Celebrating Canton Seniors: Gary

May is Older Americans Month, a time to acknowledge the lives and contributions of senior citizens around the United States. The library is proud to present biographies of several Canton seniors this month. Stop by each week in May to learn about these fantastic residents.

Gary Weismann isn't someone who sits still. In fact, as the leader of the walking club at his senior community, you can find him walking daily either inside or at one of the many parks around Canton when the weather is nice. He researched the walking trails within a 10-mile radius of Canton, finding the best ones to explore for his group. In addition to walking, he and his wife, Mary Jo, keep busy in their community by visiting the Summit, attending book groups and coming to the library, just to name a few activities. As the unofficial writer in residence at his senior community, his research skills were also tapped to investigate topics such as how the streets of Canton and the counties of Michigan were named.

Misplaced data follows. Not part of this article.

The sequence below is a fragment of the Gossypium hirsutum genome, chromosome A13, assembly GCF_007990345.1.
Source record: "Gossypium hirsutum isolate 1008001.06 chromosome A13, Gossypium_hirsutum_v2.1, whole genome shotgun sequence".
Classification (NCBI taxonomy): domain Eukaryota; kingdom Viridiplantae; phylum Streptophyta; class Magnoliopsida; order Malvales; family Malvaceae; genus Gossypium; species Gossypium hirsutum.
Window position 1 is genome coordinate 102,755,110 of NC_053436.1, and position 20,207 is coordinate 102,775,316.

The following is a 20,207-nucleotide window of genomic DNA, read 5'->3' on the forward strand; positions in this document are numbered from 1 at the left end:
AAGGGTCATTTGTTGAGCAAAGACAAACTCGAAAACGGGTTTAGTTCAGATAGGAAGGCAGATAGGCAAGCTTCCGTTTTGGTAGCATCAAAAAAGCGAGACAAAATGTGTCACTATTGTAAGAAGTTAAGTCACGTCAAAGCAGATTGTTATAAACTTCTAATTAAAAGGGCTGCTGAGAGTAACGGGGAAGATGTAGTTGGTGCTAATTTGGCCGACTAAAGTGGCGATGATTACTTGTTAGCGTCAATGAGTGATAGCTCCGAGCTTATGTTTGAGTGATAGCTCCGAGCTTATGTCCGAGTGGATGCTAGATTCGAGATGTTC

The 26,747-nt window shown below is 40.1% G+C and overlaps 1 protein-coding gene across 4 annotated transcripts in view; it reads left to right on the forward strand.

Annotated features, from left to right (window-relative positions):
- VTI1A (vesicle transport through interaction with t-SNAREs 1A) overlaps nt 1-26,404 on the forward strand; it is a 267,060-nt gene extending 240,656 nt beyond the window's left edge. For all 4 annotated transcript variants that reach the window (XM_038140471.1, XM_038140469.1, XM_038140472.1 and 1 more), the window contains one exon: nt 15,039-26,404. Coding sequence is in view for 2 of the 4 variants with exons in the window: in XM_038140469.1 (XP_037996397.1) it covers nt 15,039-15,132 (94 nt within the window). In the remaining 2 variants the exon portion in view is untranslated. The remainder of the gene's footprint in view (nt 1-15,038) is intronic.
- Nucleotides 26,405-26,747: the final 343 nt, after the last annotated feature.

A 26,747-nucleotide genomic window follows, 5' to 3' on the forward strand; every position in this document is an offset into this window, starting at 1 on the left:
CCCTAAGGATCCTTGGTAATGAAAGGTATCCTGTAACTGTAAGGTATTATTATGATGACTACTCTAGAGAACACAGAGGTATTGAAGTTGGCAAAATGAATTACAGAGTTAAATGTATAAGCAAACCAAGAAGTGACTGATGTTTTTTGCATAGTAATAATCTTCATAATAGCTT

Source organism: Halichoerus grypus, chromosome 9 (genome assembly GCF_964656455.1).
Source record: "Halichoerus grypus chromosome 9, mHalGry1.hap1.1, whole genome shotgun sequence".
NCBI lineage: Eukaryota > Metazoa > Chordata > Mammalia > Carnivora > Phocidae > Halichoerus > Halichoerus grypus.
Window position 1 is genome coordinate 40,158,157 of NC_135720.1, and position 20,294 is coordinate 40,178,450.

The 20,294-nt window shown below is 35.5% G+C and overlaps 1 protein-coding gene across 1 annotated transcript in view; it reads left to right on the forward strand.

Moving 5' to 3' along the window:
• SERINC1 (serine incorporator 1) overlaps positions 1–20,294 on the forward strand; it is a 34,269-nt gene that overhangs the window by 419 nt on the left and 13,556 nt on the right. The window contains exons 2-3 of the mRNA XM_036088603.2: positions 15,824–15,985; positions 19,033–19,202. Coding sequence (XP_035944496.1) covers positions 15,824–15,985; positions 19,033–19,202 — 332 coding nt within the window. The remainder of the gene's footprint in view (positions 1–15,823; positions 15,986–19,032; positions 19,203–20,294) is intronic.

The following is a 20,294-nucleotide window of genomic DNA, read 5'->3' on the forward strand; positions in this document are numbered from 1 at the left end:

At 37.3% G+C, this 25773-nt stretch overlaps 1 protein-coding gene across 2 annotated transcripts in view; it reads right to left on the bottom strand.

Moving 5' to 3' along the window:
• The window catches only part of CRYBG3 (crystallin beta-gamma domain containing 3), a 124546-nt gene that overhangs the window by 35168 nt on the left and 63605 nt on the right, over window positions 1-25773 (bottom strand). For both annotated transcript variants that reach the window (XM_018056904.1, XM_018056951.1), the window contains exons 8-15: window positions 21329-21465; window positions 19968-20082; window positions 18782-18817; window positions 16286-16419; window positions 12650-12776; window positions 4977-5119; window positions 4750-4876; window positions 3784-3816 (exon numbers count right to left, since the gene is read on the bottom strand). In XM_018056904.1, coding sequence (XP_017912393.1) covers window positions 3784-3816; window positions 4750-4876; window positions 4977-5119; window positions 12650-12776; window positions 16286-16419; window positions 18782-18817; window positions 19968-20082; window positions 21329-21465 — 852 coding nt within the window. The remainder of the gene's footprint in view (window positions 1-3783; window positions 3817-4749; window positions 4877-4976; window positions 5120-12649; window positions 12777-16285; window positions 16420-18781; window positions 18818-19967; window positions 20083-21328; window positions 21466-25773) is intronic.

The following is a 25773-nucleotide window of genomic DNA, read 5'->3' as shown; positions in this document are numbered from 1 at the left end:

With all that local knowledge, you might think that Gary and his wife have lived in Michigan for many years, but you would be wrong. A native of St. Louis, Missouri, Gary and Mary Jo lived in Jackson Hole, Wyoming after he retired from working as an attorney, law professor and mediator in Minneapolis, Minnesota. However, a desire to be more accessible to their six daughters and their families, including nine grandsons, led Gary and Mary Jo to look for a new place to live— and Canton won. Gary says they are happy with their new home and having a great library nearby is important to both of them. As Gary is the author of five books (all written under the pseudonym Garibaldi Sabio) and Mary Jo is a retired English professor, libraries have held significance to them over the years. 

If you see Gary walking with his group around Canton, be sure to say hi. Since he has studied seven languages, chances are he can answer back in something other than English. Not surprising for this very busy senior who says that living life in his Canton community is like being on a stationary cruise ship—you can't do it all.  

 

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